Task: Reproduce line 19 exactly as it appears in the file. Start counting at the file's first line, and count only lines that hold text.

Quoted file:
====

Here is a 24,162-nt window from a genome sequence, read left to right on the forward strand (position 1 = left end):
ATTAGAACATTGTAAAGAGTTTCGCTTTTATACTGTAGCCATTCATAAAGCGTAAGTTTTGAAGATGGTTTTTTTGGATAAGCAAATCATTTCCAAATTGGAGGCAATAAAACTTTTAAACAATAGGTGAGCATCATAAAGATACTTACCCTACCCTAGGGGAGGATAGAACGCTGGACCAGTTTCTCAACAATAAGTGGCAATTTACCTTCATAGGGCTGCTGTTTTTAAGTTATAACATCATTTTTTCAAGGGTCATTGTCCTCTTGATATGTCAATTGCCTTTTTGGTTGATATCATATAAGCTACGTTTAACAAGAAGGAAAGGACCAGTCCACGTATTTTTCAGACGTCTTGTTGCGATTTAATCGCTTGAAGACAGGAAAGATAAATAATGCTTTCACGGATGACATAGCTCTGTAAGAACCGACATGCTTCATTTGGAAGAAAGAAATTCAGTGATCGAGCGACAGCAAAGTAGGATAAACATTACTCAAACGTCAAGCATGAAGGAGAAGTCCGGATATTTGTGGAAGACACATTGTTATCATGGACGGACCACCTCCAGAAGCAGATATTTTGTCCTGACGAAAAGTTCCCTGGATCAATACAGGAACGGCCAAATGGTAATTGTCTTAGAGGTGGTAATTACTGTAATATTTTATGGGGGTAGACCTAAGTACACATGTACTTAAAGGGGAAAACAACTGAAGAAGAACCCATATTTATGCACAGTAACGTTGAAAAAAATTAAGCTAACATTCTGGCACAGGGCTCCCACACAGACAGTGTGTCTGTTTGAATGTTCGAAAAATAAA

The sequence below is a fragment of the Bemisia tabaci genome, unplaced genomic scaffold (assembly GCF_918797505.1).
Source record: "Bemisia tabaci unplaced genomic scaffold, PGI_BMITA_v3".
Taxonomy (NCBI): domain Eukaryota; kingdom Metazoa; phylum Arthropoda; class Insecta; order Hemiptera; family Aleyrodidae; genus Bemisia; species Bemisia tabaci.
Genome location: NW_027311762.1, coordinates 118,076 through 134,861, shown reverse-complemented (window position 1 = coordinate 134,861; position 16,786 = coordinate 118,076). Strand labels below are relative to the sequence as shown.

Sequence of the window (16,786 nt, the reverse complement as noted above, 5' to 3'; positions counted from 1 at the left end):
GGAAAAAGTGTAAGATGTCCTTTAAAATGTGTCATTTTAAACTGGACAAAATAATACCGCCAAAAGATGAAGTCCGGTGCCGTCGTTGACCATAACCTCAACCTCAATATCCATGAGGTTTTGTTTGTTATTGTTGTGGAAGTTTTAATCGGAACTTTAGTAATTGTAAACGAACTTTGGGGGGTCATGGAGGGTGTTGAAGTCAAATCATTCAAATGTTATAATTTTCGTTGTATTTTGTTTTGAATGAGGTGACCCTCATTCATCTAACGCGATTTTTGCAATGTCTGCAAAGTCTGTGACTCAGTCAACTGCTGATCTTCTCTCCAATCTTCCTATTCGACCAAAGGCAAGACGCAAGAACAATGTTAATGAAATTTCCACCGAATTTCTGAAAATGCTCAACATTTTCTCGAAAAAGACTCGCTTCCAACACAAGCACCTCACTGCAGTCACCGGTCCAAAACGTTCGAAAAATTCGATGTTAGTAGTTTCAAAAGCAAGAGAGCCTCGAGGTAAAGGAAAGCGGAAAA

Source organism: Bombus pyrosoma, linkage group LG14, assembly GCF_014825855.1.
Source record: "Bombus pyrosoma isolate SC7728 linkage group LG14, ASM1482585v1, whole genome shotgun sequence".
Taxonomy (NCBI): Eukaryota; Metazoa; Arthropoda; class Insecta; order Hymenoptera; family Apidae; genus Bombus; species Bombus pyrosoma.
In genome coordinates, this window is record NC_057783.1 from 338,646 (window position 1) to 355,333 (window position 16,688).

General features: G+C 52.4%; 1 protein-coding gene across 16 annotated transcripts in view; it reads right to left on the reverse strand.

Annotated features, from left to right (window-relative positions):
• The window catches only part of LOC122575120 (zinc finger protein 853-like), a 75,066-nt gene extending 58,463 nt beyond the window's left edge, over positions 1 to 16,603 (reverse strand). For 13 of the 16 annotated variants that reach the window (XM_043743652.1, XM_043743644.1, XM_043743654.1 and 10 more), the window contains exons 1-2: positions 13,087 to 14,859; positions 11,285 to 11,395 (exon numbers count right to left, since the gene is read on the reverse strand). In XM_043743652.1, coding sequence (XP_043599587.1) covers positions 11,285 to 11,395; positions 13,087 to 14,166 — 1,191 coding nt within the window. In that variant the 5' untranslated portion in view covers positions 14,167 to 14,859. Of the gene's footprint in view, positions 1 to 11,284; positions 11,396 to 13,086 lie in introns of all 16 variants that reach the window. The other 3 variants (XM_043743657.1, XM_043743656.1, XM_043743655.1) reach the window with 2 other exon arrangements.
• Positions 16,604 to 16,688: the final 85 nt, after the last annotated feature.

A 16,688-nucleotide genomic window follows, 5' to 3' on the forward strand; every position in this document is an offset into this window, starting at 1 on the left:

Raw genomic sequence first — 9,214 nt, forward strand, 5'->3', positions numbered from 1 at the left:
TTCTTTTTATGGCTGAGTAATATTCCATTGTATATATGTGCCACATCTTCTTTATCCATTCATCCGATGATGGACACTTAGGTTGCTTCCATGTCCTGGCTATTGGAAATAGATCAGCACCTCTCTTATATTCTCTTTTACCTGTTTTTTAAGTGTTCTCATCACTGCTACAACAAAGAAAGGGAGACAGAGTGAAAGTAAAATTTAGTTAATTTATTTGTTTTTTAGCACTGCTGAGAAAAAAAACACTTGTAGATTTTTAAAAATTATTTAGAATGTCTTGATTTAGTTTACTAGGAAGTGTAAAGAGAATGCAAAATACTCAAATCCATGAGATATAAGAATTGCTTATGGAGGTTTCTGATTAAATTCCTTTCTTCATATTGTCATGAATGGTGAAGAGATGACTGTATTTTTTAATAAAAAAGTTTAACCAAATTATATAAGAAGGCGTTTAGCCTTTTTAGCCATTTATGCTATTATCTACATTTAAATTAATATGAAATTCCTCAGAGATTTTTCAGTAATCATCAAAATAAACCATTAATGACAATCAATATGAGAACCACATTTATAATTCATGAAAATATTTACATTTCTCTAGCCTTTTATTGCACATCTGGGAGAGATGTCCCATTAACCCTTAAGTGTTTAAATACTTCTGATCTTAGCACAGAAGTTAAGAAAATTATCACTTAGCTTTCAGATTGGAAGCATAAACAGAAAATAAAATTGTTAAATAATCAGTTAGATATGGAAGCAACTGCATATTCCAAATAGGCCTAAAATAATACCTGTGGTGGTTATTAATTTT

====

TTCTTTTTATGGCTGAGTAATATTCCATTGTATATATGTGCCACATCTTCTTTATCCATTCATCCGATGATGGACACTTAGGTTGCTTCCATGTCCTGGCTATTGGAAATAGATCAGCACCTCTCTTATATTCTCTTTTACCTGTTTTTTAAGTGTTCTCATCACTGCTACAACAAAGAAAGGGAGACAGAGTGAAAGTAAAATTTAGTTAATTTATTTGTTTTTTAGCACTGCTGAGAAAAAAAACACTTGTAGATTTTTAAAAATTATTTAGAATGTCTTGATTTAGTTTACTAGGAAGTGTAAAGAGAATGCAAAATACTCAAATCCATGAGATATAAGAATTGCTTATGGAGGTTTCTGATTAAATTCCTTTCTTCATATTGTCATGAATGGTGAAGAGATGACTGTATTTTTTAATAAAAAAGTTTAACCAAATTATATAAGAAGGCGTTTAGCCTTTTTAGCCATTTATGCTATTATCTACATTTAAATTAATATGAAATTCCTCAGAGATTTTTCAGTAATCATCAAAATAAACCATTAATGACAATCAATATGAGAACCACATTTATAATTCATGAAAATATTTACATTTCTCTAGCCTTTTATTGCACATCTGGGAGAGATGTCCCATTAACCCTTAAGTGTTTAAATACTTCTGATCTTAGCACAGAAGTTAAGAAAATTATCACTTAGCTTTCAGATTGGAAGCATAAACAGAAAATAAAATTGTTAAATAATCAGTTAGATATGGAAGCAACTGCATATTCCAAATAGGCCTAAAATAATACCTGTGGTGGTTATTAATTTT